Islamic Finance: an Alternative for Government Financing
Adnan Adams Mohammed
Prof. John Gatsi in his unrelenting advocacy has indicated that the desire to introduce Islamic banking in Ghana is closer as stakeholders have gained enhanced knowledge about alternative banking.
He explained that as the Banks and Specialized Deposit-Taking Institutions Act, 2016 (Act 930) does not support Islamic banking in its current form, it needs some changes if Ghana has to introduce Islamic banking as an alternative to traditional banking in the country.
Speaking at an Islamic banking forum organized in Accra by the Islamic Finance Research Institute of Ghana, Prof Gatsi noted that among the stakeholders, the Bank of Ghana, Securities and Exchange Commission (SEC), National Insurance Commission and other religious groups have to understand the principles of Islamic banking within a secular democracy.
“The fact that a political party has clearly stated this alternative banking in its manifesto for the 2020 elections means the principle has become even important to achieving financial products diversity, inclusion and alternative financing of government projects and businesses”, the Dean of Business School at UCC posited. To him, “this also requires more stakeholder engagement to provide clear understanding to all stakeholders within the financial sector and the general public.”
Prof. Gatsi advised that since Islamic financial products provide alternative access to business funding, Shariah board membership should be structured to include non-Muslims to remove fears which may not be founded. The board membership ought to be people with expertise in Islamic banking including non-Muslims.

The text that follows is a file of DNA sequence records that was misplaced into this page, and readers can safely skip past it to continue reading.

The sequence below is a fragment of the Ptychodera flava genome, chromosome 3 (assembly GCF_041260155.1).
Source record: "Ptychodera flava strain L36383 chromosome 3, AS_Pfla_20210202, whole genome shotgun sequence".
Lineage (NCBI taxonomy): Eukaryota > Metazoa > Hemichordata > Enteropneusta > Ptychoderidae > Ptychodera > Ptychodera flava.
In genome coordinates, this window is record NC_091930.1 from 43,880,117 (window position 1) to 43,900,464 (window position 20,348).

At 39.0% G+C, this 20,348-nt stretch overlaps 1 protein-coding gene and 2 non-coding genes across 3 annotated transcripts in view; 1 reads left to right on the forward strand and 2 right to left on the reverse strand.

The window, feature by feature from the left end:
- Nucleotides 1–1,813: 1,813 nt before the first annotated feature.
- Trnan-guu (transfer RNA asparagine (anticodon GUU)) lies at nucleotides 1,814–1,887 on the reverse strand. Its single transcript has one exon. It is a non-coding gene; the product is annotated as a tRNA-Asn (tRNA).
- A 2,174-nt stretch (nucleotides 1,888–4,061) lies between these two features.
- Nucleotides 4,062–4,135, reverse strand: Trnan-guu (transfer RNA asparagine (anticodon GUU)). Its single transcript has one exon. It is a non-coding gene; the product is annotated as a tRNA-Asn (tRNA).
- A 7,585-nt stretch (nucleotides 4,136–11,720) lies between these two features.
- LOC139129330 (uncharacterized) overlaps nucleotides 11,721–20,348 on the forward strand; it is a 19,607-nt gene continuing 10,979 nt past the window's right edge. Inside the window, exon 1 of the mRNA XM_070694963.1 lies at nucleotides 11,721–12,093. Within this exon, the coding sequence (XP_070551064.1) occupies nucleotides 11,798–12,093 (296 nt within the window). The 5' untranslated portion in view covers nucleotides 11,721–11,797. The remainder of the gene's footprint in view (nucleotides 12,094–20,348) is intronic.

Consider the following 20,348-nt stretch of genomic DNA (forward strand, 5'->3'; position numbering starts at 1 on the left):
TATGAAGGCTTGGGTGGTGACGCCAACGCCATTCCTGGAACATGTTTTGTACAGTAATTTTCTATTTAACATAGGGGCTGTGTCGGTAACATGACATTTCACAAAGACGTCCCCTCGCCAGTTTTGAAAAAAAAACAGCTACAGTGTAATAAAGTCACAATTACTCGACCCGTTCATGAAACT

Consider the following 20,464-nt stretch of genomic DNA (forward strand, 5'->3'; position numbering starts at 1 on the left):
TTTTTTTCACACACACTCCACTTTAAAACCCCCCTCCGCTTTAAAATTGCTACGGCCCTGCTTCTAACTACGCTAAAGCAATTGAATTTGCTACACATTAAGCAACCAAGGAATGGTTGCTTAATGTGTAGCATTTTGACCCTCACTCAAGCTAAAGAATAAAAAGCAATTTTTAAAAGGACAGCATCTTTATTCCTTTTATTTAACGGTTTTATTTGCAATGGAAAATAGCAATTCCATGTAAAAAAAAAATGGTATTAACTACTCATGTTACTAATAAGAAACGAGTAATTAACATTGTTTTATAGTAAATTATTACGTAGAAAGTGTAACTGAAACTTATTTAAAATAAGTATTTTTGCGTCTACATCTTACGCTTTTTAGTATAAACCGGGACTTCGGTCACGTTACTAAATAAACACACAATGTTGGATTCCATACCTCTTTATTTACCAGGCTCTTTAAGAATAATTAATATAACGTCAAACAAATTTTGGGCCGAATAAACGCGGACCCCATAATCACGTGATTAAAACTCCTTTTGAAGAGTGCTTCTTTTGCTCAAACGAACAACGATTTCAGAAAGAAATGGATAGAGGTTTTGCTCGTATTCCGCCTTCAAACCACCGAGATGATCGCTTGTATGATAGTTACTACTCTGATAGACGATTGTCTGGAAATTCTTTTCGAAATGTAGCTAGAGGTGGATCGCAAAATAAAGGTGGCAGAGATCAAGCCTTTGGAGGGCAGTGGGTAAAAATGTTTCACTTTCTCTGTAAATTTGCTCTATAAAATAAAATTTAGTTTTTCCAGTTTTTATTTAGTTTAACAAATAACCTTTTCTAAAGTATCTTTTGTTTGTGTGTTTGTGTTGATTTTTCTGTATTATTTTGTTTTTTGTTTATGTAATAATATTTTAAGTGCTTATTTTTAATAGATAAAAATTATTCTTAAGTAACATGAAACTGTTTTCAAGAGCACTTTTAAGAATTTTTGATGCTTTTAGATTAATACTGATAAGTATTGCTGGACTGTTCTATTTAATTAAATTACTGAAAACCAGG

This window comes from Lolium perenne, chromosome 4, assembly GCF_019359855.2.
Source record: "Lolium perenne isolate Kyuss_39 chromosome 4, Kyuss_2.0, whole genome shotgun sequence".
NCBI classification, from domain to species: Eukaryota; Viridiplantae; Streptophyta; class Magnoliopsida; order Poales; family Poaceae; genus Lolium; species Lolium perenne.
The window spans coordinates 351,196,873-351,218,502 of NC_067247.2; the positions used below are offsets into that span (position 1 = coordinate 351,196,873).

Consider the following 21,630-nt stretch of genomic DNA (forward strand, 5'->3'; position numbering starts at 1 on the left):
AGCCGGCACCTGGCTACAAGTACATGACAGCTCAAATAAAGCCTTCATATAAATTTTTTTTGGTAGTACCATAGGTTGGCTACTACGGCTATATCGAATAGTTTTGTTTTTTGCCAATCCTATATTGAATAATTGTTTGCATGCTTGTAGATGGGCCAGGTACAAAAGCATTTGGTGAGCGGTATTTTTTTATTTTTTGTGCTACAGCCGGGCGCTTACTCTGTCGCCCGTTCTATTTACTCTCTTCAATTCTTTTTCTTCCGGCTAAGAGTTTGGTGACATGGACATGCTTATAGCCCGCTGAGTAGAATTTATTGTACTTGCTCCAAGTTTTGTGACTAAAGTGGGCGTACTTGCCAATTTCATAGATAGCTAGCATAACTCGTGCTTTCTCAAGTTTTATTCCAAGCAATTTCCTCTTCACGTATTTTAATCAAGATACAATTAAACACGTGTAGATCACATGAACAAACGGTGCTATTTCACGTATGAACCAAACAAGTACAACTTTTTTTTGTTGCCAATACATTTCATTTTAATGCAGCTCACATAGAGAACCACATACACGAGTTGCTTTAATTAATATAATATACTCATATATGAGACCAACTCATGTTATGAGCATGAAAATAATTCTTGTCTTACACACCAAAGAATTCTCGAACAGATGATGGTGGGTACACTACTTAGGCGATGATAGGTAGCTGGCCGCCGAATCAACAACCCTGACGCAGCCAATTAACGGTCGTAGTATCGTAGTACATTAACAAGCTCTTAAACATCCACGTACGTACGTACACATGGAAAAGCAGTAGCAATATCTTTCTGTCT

He asked the regulatory institutions such as Bank of Ghana, SEC, NIC to accept the fact that the interest and prospects of this alternative financing model and show a regulatory and capacity building framework. He added that discussing Islamic banking in line with Ghana’s secular democratic values will be a welcome development. He therefore asked the regulatory bodies to own the roadmap and work with institutions interested in Islamic banking.
Prof. Gatsi also explained how Islamic banking may support joint ventureships, partnerships and project finance. He advised Muslims not to scale up their micro-level Islamic banking products without regulatory blessing. He finally advised those calling for Islamic banking products not to discuss the subject as a superior proposal to conventional banking and financial system but as an alternative to deepen financial inclusion and financial products diversification with choices.